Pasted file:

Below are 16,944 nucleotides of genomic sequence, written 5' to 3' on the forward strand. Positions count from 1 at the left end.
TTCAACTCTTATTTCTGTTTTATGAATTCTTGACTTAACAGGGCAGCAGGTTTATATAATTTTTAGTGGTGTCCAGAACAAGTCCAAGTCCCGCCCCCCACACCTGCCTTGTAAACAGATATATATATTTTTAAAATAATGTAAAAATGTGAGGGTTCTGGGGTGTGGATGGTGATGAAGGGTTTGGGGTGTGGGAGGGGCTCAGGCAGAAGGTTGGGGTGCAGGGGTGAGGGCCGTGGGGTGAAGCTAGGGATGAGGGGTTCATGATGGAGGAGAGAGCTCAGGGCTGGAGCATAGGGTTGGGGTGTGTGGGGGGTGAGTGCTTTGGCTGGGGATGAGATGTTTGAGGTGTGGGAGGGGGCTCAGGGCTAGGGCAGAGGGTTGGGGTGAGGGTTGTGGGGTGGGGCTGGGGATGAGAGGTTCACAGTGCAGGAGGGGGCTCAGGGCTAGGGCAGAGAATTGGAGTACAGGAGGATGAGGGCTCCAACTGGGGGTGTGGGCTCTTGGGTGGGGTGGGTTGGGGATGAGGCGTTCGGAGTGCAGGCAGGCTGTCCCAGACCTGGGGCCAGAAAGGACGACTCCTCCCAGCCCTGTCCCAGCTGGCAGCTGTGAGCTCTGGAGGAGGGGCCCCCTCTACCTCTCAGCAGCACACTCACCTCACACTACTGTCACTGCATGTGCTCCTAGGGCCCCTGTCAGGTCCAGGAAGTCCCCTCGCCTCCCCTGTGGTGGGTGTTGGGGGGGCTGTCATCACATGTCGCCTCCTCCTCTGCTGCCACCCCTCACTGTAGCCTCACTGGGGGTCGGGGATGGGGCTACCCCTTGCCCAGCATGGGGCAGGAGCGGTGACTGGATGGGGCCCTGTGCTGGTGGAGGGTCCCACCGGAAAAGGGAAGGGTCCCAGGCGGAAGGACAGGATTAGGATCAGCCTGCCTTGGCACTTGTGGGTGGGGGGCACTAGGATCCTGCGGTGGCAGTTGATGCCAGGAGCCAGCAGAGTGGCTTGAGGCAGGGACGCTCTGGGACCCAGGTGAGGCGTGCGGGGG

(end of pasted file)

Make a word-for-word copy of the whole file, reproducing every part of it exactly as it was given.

Below are 16,944 nucleotides of genomic sequence, written 5' to 3' on the forward strand. Positions count from 1 at the left end.
TTCAACTCTTATTTCTGTTTTATGAATTCTTGACTTAACAGGGCAGCAGGTTTATATAATTTTTAGTGGTGTCCAGAACAAGTCCAAGTCCCGCCCCCCACACCTGCCTTGTAAACAGATATATATATTTTTAAAATAATGTAAAAATGTGAGGGTTCTGGGGTGTGGATGGTGATGAAGGGTTTGGGGTGTGGGAGGGGCTCAGGCAGAAGGTTGGGGTGCAGGGGTGAGGGCCGTGGGGTGAAGCTAGGGATGAGGGGTTCATGATGGAGGAGAGAGCTCAGGGCTGGAGCATAGGGTTGGGGTGTGTGGGGGGTGAGTGCTTTGGCTGGGGATGAGATGTTTGAGGTGTGGGAGGGGGCTCAGGGCTAGGGCAGAGGGTTGGGGTGAGGGTTGTGGGGTGGGGCTGGGGATGAGAGGTTCACAGTGCAGGAGGGGGCTCAGGGCTAGGGCAGAGAATTGGAGTACAGGAGGATGAGGGCTCCAACTGGGGGTGTGGGCTCTTGGGTGGGGTGGGTTGGGGATGAGGCGTTCGGAGTGCAGGCAGGCTGTCCCAGACCTGGGGCCAGAAAGGACGACTCCTCCCAGCCCTGTCCCAGCTGGCAGCTGTGAGCTCTGGAGGAGGGGCCCCCTCTACCTCTCAGCAGCACACTCACCTCACACTACTGTCACTGCATGTGCTCCTAGGGCCCCTGTCAGGTCCAGGAAGTCCCCTCGCCTCCCCTGTGGTGGGTGTTGGGGGGGCTGTCATCACATGTCGCCTCCTCCTCTGCTGCCACCCCTCACTGTAGCCTCACTGGGGGTCGGGGATGGGGCTACCCCTTGCCCAGCATGGGGCAGGAGCGGTGACTGGATGGGGCCCTGTGCTGGTGGAGGGTCCCACCGGAAAAGGGAAGGGTCCCAGGCGGAAGGACAGGATTAGGATCAGCCTGCCTTGGCACTTGTGGGTGGGGGGCACTAGGATCCTGCGGTGGCAGTTGATGCCAGGAGCCAGCAGAGTGGCTTGAGGCAGGGACGCTCTGGGACCCAGGTGAGGCGTGCGGGGG